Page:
Students engaged in problem-based learning Students engaged in problem-based learning
Welcome to the problem-based learning page, a hub for resources to help you better understand and implement problem-based learning in your courses, as well as deal with challenges you may face.

What is Problem-Based Learning?

Problem-based learning (PBL) is a student-centered methodology in which students learn by working in groups to solve open-ended problems.  These problems can be short, lasting one or two classes, or semester long, but must be sufficiently challenging and engaging to ensure that they can’t be simply “googled.”

In contrast to more traditional pedagogical uses of problems, where students are presented with relevant material and then asked to apply it to a problem, in problem-based learning, they go through the following sequence:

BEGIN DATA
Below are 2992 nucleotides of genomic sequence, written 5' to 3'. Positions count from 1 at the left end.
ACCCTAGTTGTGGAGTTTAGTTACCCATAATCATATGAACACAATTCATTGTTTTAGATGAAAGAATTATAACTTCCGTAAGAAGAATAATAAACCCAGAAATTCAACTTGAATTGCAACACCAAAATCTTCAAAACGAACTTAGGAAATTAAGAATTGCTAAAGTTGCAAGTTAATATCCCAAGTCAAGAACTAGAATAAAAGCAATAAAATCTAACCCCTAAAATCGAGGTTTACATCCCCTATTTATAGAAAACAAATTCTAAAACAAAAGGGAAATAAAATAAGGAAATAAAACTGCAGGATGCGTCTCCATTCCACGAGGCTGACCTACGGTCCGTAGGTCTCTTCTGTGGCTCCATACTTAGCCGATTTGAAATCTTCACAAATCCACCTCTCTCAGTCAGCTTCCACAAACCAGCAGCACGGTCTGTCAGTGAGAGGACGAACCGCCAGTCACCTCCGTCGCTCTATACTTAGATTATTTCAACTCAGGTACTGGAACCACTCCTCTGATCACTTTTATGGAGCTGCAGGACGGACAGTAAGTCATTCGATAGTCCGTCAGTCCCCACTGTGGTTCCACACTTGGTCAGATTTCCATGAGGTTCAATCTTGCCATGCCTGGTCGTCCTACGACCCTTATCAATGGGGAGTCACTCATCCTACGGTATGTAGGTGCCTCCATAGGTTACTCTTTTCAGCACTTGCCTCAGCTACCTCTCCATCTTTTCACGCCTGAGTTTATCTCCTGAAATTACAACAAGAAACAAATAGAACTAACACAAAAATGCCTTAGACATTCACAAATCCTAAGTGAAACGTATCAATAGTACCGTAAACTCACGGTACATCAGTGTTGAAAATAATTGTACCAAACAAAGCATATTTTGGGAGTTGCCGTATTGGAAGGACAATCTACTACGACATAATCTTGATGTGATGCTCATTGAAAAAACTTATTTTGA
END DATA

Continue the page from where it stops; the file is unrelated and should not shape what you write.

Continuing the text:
• Define the problem.
  • Explore what they already know about the problem.
  • Identify what they need to learn and where they can get the information and tools necessary to solve the problem.
  • Evaluate possible solutions.
  • Solve the problem.
  • Report on their findings.

Problem-based learning brings numerous benefits, including better teamwork and improved ability to self-regulate learning, in addition to the deeper, longer-lasting learning already well documented in the literature on active learning.